Understanding the Link Between GLD and GVZ
While gold prices are high, the numbers don't support elevated volatility.
While there's no disputing that gold prices are high (today they also matched their 52-week high), the comments I've seen about elevated volatility in gold aren't supported by the numbers. In fact, the CBOE's Gold Volatility Index (GVZ) -- which is sometimes known as the "Gold VIX" -- closed today at 26.97, which is in just the twentieth percentile of the GVZ's range since the index was launched in June 2008. This means that the implied volatility in the gold ETF (GLD) isn't pricing a large move in the commodity in the coming months.
Looking back at historical volatility (HV), the numbers show volatility at historically low levels. A week ago today, for instance, GLD set a new record low for 20-day historical volatility. While historical volatility has risen slightly in the last week, it's still only in the sixth percentile for HV data going back to June 2008.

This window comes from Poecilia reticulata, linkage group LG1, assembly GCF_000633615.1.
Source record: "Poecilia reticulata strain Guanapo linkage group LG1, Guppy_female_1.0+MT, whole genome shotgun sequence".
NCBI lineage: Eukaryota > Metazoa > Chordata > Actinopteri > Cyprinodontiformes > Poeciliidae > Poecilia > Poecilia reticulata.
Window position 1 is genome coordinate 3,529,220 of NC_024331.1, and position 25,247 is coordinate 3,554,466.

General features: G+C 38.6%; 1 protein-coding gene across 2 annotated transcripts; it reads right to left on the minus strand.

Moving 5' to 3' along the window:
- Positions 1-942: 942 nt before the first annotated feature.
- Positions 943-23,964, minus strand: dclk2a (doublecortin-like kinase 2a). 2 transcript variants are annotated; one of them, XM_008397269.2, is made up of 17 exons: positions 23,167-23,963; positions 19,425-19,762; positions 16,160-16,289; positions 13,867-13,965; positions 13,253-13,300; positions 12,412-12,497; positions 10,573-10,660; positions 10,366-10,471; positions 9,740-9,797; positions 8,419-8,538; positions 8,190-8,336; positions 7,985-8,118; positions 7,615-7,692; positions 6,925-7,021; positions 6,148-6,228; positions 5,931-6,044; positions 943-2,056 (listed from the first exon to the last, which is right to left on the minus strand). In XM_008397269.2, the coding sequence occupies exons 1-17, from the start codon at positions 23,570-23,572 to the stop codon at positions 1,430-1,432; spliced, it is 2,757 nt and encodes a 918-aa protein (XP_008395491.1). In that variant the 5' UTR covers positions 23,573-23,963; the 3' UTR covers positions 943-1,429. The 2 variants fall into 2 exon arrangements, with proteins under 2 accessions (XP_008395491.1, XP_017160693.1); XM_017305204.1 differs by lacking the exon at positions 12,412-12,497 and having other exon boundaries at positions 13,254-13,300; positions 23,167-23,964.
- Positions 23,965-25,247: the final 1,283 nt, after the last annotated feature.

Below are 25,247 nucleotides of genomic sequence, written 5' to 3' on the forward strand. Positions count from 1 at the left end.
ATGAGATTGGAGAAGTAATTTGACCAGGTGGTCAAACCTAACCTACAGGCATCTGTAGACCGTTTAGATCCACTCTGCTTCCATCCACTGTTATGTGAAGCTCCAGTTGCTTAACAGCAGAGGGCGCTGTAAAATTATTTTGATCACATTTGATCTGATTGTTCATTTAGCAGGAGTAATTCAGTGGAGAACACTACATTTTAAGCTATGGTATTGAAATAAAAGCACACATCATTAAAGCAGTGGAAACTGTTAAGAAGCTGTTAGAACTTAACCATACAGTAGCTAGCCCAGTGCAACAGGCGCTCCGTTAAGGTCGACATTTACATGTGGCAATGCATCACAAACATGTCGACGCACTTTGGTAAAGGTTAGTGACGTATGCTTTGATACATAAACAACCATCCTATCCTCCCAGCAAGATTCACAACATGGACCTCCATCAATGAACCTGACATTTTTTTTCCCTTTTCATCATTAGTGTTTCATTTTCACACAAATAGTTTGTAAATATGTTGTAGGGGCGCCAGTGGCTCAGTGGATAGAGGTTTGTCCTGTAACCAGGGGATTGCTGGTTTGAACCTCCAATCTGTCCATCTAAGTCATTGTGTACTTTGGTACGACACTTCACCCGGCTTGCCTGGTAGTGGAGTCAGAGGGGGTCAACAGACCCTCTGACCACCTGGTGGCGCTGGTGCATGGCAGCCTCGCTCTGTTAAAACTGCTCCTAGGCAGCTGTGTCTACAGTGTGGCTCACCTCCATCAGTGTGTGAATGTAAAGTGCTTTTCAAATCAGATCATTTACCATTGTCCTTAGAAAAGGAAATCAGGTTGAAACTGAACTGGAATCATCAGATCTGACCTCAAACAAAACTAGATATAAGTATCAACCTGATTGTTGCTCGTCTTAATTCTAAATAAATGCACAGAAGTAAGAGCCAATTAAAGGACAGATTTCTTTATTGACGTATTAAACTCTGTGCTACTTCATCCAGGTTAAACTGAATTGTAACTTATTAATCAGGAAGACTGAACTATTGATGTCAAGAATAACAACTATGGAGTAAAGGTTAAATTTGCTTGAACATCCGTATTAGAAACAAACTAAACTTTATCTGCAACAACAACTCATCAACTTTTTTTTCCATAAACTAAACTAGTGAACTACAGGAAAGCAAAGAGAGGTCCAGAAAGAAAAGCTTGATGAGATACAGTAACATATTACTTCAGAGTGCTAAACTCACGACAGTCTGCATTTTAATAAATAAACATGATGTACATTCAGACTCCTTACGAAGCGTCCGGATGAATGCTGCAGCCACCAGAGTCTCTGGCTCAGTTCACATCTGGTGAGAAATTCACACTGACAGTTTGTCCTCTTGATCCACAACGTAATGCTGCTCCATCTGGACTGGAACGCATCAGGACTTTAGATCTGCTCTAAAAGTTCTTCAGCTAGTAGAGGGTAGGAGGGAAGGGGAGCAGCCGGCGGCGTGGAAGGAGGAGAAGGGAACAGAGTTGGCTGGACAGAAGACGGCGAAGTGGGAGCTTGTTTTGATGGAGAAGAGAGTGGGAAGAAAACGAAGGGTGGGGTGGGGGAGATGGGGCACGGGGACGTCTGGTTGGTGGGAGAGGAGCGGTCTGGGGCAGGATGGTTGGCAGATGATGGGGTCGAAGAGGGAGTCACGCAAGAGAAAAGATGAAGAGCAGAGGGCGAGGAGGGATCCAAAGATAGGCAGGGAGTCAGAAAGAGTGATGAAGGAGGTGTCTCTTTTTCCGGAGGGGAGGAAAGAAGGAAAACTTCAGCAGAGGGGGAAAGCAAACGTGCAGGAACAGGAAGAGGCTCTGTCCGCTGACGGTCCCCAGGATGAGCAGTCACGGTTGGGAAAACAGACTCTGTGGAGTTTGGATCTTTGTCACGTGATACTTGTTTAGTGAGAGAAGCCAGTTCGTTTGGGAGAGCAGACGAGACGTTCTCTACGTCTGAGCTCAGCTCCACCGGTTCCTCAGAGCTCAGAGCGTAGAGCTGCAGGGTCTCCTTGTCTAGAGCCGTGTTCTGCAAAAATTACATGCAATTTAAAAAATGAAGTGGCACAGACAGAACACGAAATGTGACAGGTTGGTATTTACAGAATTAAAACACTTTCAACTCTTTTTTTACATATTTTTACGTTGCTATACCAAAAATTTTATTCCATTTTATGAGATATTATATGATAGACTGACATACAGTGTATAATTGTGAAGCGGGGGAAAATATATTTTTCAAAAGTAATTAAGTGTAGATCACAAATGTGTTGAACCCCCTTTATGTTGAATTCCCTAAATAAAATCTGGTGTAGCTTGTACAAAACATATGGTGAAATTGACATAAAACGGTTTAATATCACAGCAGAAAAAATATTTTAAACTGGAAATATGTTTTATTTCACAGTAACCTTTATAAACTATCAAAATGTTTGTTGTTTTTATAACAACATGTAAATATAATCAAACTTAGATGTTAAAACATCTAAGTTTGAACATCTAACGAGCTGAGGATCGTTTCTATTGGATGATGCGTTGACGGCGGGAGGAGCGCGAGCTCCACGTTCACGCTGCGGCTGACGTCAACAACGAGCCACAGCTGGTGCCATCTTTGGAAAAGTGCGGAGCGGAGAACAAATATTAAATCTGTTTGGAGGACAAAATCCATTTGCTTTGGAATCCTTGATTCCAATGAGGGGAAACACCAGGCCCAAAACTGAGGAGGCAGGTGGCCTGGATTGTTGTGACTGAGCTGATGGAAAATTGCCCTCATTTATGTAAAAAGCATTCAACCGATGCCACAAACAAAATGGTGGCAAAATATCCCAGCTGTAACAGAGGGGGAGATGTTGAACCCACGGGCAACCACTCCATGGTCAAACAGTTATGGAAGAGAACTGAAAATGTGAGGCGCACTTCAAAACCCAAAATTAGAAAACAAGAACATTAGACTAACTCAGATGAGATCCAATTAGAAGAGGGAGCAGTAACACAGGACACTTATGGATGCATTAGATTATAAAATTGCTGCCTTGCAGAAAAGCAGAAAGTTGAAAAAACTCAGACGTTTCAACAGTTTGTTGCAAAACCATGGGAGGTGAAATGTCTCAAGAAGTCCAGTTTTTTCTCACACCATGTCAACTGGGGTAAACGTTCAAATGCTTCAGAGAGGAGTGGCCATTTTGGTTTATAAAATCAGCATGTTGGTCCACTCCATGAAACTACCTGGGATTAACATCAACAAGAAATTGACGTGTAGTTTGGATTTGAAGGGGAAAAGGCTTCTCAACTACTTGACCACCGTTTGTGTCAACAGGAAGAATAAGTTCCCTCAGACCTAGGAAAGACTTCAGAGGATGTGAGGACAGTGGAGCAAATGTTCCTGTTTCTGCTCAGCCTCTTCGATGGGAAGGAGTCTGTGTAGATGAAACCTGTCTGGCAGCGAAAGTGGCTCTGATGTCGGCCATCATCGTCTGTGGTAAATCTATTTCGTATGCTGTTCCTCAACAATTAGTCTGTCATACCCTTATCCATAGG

A related but infrequently discussed phenomenon is the correlation between gold and gold volatility. I track this in several different ways, including using 10-day and 20-day rolling correlations between GLD and GVZ. In each of the last three days, the 10-day and 20-day rolling correlations have set new records, indicating that GLD and GVZ have been moving upward almost in lockstep lately, particularly for the past five trading sessions.
The correlation data do have some interesting historical precedents associated with them. For instance, the last time the 10-day rolling correlations set a new high was at the beginning of June, just as gold was topping out just below 990.
In the chart below, I've captured the movements of GLD and GVZ since the launch of GVZ. In addition, I've also highlighted some of the instances when GLD and GVZ have had a persistent negative correlation in the past.
Click to enlarge
Sometime in the near future, I'll pick up the theme of extreme positive correlations between GLD and GVZ.
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